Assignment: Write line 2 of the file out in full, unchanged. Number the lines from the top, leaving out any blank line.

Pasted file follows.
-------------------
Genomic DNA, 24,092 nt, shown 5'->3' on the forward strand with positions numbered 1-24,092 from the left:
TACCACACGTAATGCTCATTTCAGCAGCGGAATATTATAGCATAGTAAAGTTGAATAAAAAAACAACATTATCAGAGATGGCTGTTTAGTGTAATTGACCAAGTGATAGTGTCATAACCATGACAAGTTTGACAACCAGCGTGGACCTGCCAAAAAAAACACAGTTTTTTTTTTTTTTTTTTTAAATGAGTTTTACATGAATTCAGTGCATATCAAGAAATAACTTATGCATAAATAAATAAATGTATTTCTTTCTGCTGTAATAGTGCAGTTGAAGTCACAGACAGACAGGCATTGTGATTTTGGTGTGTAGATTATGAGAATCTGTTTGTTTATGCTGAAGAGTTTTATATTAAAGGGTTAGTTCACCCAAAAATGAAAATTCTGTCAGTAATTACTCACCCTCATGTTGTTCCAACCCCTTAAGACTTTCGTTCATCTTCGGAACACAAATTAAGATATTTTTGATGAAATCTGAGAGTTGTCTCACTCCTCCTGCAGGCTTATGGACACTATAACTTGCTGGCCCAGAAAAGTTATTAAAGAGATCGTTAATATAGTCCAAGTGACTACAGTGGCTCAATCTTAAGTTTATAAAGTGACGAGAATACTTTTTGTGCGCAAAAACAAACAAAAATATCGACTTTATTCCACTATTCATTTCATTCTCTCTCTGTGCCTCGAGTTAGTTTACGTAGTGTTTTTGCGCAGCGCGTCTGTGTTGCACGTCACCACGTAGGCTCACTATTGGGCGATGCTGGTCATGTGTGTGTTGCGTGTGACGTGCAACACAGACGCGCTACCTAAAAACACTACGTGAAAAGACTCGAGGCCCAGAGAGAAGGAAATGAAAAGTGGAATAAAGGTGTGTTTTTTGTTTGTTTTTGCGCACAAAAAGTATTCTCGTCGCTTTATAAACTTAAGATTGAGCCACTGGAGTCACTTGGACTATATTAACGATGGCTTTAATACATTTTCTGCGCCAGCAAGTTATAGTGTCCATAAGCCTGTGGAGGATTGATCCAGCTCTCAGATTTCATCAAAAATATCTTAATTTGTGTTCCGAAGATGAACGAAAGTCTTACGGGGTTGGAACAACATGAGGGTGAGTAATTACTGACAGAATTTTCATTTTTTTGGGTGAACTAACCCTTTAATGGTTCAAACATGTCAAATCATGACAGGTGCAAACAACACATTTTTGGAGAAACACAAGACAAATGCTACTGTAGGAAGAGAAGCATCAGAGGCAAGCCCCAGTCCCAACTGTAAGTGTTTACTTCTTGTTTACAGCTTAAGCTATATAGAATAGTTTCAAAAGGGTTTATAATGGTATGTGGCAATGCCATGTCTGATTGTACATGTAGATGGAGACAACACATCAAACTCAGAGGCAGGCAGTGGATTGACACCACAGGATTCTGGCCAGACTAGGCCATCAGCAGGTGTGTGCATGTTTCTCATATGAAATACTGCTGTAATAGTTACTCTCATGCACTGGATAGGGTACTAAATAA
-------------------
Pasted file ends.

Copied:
TACCACACGTAATGCTCATTTCAGCAGCGGAATATTATAGCATAGTAAAGTTGAATAAAAAAACAACATTATCAGAGATGGCTGTTTAGTGTAATTGACCAAGTGATAGTGTCATAACCATGACAAGTTTGACAACCAGCGTGGACCTGCCAAAAAAAACACAGTTTTTTTTTTTTTTTTTTTAAATGAGTTTTACATGAATTCAGTGCATATCAAGAAATAACTTATGCATAAATAAATAAATGTATTTCTTTCTGCTGTAATAGTGCAGTTGAAGTCACAGACAGACAGGCATTGTGATTTTGGTGTGTAGATTATGAGAATCTGTTTGTTTATGCTGAAGAGTTTTATATTAAAGGGTTAGTTCACCCAAAAATGAAAATTCTGTCAGTAATTACTCACCCTCATGTTGTTCCAACCCCTTAAGACTTTCGTTCATCTTCGGAACACAAATTAAGATATTTTTGATGAAATCTGAGAGTTGTCTCACTCCTCCTGCAGGCTTATGGACACTATAACTTGCTGGCCCAGAAAAGTTATTAAAGAGATCGTTAATATAGTCCAAGTGACTACAGTGGCTCAATCTTAAGTTTATAAAGTGACGAGAATACTTTTTGTGCGCAAAAACAAACAAAAATATCGACTTTATTCCACTATTCATTTCATTCTCTCTCTGTGCCTCGAGTTAGTTTACGTAGTGTTTTTGCGCAGCGCGTCTGTGTTGCACGTCACCACGTAGGCTCACTATTGGGCGATGCTGGTCATGTGTGTGTTGCGTGTGACGTGCAACACAGACGCGCTACCTAAAAACACTACGTGAAAAGACTCGAGGCCCAGAGAGAAGGAAATGAAAAGTGGAATAAAGGTGTGTTTTTTGTTTGTTTTTGCGCACAAAAAGTATTCTCGTCGCTTTATAAACTTAAGATTGAGCCACTGGAGTCACTTGGACTATATTAACGATGGCTTTAATACATTTTCTGCGCCAGCAAGTTATAGTGTCCATAAGCCTGTGGAGGATTGATCCAGCTCTCAGATTTCATCAAAAATATCTTAATTTGTGTTCCGAAGATGAACGAAAGTCTTACGGGGTTGGAACAACATGAGGGTGAGTAATTACTGACAGAATTTTCATTTTTTTGGGTGAACTAACCCTTTAATGGTTCAAACATGTCAAATCATGACAGGTGCAAACAACACATTTTTGGAGAAACACAAGACAAATGCTACTGTAGGAAGAGAAGCATCAGAGGCAAGCCCCAGTCCCAACTGTAAGTGTTTACTTCTTGTTTACAGCTTAAGCTATATAGAATAGTTTCAAAAGGGTTTATAATGGTATGTGGCAATGCCATGTCTGATTGTACATGTAGATGGAGACAACACATCAAACTCAGAGGCAGGCAGTGGATTGACACCACAGGATTCTGGCCAGACTAGGCCATCAGCAGGTGTGTGCATGTTTCTCATATGAAATACTGCTGTAATAGTTACTCTCATGCACTGGATAGGGTACTAAATAA